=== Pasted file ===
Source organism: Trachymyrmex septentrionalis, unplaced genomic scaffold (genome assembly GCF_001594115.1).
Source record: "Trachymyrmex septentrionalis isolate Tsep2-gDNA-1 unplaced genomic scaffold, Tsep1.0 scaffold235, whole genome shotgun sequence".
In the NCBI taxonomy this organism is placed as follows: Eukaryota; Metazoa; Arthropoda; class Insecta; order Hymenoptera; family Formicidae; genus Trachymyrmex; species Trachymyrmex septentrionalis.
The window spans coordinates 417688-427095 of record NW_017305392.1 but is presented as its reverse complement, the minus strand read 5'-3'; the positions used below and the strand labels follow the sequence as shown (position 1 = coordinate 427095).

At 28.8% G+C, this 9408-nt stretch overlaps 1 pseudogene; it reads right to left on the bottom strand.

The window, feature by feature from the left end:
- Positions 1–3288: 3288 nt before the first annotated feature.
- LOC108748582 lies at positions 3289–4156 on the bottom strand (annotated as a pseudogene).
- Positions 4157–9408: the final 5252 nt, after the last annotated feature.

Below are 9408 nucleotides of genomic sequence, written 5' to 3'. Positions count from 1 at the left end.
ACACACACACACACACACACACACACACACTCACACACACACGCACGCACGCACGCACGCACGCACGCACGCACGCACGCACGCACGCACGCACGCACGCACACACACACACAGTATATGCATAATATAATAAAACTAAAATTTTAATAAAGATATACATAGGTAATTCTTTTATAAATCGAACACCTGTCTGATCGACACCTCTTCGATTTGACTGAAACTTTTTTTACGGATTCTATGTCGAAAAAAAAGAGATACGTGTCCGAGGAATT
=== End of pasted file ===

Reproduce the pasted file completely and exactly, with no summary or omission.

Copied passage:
Source organism: Trachymyrmex septentrionalis, unplaced genomic scaffold (genome assembly GCF_001594115.1).
Source record: "Trachymyrmex septentrionalis isolate Tsep2-gDNA-1 unplaced genomic scaffold, Tsep1.0 scaffold235, whole genome shotgun sequence".
In the NCBI taxonomy this organism is placed as follows: Eukaryota; Metazoa; Arthropoda; class Insecta; order Hymenoptera; family Formicidae; genus Trachymyrmex; species Trachymyrmex septentrionalis.
The window spans coordinates 417688-427095 of record NW_017305392.1 but is presented as its reverse complement, the minus strand read 5'-3'; the positions used below and the strand labels follow the sequence as shown (position 1 = coordinate 427095).

At 28.8% G+C, this 9408-nt stretch overlaps 1 pseudogene; it reads right to left on the bottom strand.

The window, feature by feature from the left end:
- Positions 1–3288: 3288 nt before the first annotated feature.
- LOC108748582 lies at positions 3289–4156 on the bottom strand (annotated as a pseudogene).
- Positions 4157–9408: the final 5252 nt, after the last annotated feature.

Below are 9408 nucleotides of genomic sequence, written 5' to 3'. Positions count from 1 at the left end.
ACACACACACACACACACACACACACACACTCACACACACACGCACGCACGCACGCACGCACGCACGCACGCACGCACGCACGCACGCACGCACGCACGCACACACACACACAGTATATGCATAATATAATAAAACTAAAATTTTAATAAAGATATACATAGGTAATTCTTTTATAAATCGAACACCTGTCTGATCGACACCTCTTCGATTTGACTGAAACTTTTTTTACGGATTCTATGTCGAAAAAAAAGAGATACGTGTCCGAGGAATT